proprietary ram.
-cpu upgrades aren't as easy (as in system compatibility) or cheap as Sun
-the machines are usually more expensive than Suns (the reason should be
obvious lol)

DEC Alpha Peronal Workstation 433a (433mhz 21164 cpu, 256mb ram)
-excellent firmware architecture (seems to have many more features than
-fast CPU speed
-works with most PCI cards
-Runs NT4 (lol - I just like to play with it hehe - but FX!32 is cool)
-very good OS support
-seems to take (I think) ECC SDRAM chips, or EDO DIMMS
-even though it is hard to find, level 2 cache is extremely expandable (I
heard that the cpu supports up to 64mb of L2 cache lol)

-system bus seems to be slower than a PC's bus at the equivalent cpu clock
speed, but considering it's age, it makes perfect sense
-the machine I have is very buggy, since it uses the old PYXIS chipset -
avoid that chip like the plague (this also causes PCI issues, and the
32-bit PCI slots are behind a PCI to PCI bridge, slowing them down - the
64-bit slots can only be used with certain cards, unless you override the
warning, which then graphics cards can be used)

Apple PowerMac 8600 (250mhz Motorola PowerPC 604e, 64mb ram, 4gig scsi)
(this system needs more ram lol)
-very nice system, even though it's old.  It has an old version of Sun's
-MacOS 8.6 (which I have on it) flys on it
-Linux runs great on it, and has good hardware support
-very quiet system

-this machine uses proprietary ram (5v EDO DIMMS; I've got tons of 3.3v
EDO DIMMS though - I wish they worked in here)
-uses proprietary ADB bus for keyboard and mouse, but I like it

I actually like all my machines (each one has it's own unique features)

Ryan Thoryk
Unix and Network Specialist
ryan at tliquest.net

On Sat, 23 Apr 2005, Zach Lowry wrote:

> Hash: SHA1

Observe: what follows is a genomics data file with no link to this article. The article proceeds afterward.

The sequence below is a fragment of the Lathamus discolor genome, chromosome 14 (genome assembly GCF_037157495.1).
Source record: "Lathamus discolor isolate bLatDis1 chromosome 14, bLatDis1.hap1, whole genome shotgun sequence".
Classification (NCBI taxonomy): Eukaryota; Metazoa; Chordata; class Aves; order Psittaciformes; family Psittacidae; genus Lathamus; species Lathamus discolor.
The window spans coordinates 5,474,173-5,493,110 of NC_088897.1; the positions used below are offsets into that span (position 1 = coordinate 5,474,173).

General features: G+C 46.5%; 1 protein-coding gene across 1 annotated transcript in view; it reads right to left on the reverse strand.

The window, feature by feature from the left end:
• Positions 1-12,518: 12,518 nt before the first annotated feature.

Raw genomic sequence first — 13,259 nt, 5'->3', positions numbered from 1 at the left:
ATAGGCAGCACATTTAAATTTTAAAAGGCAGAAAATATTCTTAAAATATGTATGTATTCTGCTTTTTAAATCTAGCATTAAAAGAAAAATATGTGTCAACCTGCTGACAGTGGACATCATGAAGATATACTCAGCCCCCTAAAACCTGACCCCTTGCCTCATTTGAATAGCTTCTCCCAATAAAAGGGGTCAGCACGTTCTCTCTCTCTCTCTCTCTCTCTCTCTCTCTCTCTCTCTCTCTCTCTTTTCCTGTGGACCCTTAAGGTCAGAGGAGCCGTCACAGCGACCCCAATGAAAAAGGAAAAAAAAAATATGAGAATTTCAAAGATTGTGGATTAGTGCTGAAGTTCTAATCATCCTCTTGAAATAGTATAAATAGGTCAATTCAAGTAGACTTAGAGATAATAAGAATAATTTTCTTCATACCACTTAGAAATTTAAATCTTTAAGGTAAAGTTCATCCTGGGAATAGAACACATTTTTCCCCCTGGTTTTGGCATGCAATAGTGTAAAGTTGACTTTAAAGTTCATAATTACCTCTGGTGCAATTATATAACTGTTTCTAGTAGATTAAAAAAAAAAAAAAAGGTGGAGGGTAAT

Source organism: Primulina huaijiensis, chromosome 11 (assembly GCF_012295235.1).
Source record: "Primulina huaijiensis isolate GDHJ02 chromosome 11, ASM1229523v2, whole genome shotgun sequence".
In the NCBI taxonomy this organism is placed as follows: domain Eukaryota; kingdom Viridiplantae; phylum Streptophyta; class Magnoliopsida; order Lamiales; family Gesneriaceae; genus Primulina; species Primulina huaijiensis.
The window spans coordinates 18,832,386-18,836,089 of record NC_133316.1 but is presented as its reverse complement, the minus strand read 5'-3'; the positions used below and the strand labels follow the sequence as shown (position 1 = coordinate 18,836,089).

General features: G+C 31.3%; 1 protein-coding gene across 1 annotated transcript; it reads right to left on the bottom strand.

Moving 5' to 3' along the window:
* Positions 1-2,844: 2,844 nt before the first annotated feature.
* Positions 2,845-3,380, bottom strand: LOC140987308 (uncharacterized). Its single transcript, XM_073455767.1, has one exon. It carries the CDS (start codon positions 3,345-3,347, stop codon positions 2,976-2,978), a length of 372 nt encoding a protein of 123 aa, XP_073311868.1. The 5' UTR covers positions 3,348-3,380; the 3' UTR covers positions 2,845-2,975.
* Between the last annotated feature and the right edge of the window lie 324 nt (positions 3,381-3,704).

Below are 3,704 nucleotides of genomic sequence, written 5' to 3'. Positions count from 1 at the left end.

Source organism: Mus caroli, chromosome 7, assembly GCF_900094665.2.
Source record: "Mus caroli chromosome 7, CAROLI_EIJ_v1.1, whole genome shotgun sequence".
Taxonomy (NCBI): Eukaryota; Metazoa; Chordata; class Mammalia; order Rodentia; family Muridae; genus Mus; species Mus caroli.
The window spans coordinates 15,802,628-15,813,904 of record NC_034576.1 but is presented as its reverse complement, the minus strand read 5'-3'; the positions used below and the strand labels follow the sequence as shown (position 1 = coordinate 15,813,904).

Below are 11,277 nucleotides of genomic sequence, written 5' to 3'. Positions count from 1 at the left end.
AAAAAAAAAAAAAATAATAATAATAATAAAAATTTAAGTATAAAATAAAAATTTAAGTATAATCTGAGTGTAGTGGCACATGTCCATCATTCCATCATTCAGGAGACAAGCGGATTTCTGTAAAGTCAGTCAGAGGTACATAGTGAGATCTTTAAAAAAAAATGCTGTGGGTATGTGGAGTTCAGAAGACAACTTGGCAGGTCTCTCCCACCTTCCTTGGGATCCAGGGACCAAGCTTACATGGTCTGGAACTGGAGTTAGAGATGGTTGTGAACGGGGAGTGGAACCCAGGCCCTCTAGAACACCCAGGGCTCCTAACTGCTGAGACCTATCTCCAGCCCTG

> I have a PeeCee that has served me well for many years. However, more
> and more I move to Apple and other machines, and I run Debian on this
> PeeCee anyhow. So, I realized the other day that I could just swap it
> out with another *real* Unix machine and be just as happy. Barring Macs,
> which I already have several of, what would you guys consider the
> "perfect" rescued workstation? Something that's in an appropriate price
> range so that it can be had cheaply. Also, I should note that it will be
> replacing a Dual 1GHZ PIII machine. I've thought about a Dual 300MHz
> Octane, a Dual Ultra60, a HP J-Class (not sure which one), and an Alpha
> 1200 Ultimate Workstation. If I knew more about IBM stuff, I'd put one
> of those in there too. Another possibility is me using an E450 with
> 2/A5000s that I'm fixing to get from a company I work for for a
> workstation.
> Anyhow, the real question is to ask what you guys run as primary
> workstations, besides PCs and Macs. I know that a lot of folks on here
> run Macs, as do I. :) I just want to discuss what systems would make
> really great desktop machines for fairly cheap, that can compete with my
> 1GHz PC.
> - --
> Zach Lowry
> MTSU, Murfreesboro, TN
> zach at zachlowry.net